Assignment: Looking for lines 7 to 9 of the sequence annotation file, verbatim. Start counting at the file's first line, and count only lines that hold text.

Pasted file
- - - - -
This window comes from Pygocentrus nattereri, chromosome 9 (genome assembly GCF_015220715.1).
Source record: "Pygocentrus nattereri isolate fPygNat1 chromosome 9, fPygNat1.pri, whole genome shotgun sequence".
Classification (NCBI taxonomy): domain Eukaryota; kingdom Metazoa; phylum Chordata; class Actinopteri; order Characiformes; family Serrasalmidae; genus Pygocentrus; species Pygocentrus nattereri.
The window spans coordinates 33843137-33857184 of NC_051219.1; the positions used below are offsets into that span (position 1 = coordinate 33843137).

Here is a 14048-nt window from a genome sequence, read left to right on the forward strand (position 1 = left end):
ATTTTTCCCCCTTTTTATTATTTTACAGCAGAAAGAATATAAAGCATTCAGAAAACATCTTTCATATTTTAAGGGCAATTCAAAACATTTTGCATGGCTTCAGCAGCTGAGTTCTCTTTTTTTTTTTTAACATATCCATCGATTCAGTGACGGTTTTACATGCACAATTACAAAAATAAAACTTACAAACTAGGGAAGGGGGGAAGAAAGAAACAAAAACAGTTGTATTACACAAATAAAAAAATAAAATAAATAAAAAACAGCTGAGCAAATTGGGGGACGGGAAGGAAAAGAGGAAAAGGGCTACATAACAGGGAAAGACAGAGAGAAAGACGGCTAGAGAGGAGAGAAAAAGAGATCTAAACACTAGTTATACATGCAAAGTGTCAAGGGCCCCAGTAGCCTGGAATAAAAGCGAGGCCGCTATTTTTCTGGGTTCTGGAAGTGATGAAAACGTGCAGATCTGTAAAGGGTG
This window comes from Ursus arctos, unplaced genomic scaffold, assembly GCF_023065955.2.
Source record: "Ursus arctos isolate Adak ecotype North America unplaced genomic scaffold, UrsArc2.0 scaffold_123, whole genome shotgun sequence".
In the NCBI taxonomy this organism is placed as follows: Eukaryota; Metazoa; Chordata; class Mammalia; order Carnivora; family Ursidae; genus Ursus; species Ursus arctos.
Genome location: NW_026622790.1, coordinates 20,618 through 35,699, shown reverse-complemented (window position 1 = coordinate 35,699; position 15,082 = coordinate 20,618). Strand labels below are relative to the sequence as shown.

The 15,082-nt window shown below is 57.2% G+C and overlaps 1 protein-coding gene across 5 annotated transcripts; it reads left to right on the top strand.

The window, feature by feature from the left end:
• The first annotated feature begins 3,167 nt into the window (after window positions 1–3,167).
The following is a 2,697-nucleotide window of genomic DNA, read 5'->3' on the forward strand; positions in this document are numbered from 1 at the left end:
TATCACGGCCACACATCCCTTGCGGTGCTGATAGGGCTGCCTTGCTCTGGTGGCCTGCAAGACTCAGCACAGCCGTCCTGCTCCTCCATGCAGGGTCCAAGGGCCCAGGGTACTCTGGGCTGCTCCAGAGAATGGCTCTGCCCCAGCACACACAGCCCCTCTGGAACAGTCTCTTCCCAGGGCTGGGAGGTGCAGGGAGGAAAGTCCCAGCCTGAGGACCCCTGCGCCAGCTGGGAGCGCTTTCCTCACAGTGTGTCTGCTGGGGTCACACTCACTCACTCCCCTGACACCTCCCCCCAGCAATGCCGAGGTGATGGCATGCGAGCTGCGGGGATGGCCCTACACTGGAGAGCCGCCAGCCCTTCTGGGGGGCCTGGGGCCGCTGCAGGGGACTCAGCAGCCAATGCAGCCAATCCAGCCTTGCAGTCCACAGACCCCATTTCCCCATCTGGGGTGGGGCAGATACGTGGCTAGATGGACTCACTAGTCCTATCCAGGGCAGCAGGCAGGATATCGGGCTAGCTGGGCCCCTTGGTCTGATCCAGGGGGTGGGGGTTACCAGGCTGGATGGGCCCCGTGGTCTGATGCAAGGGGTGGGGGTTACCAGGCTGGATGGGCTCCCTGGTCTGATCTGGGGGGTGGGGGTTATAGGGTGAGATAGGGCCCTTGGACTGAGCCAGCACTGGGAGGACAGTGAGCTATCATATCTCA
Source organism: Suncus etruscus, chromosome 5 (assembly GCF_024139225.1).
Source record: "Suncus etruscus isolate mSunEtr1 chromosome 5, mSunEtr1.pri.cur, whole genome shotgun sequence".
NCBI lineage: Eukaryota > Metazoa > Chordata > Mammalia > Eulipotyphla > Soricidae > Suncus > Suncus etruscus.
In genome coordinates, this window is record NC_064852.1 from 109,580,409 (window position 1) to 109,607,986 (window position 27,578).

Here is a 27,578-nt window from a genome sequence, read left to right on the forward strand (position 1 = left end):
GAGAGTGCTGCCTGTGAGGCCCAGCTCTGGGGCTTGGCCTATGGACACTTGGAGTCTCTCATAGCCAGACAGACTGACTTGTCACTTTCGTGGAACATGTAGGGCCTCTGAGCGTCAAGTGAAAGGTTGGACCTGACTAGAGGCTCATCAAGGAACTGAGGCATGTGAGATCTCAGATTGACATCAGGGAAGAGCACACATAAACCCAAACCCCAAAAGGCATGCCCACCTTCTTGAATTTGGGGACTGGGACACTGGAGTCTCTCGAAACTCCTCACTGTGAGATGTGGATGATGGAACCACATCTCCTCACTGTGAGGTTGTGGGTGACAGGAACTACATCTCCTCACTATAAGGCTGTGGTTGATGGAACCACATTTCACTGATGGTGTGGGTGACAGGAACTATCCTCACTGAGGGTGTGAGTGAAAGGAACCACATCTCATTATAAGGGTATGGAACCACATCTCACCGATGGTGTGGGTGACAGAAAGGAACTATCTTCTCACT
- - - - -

This window comes from Ursus arctos, unplaced genomic scaffold, assembly GCF_023065955.2.
Source record: "Ursus arctos isolate Adak ecotype North America unplaced genomic scaffold, UrsArc2.0 scaffold_123, whole genome shotgun sequence".
In the NCBI taxonomy this organism is placed as follows: Eukaryota; Metazoa; Chordata; class Mammalia; order Carnivora; family Ursidae; genus Ursus; species Ursus arctos.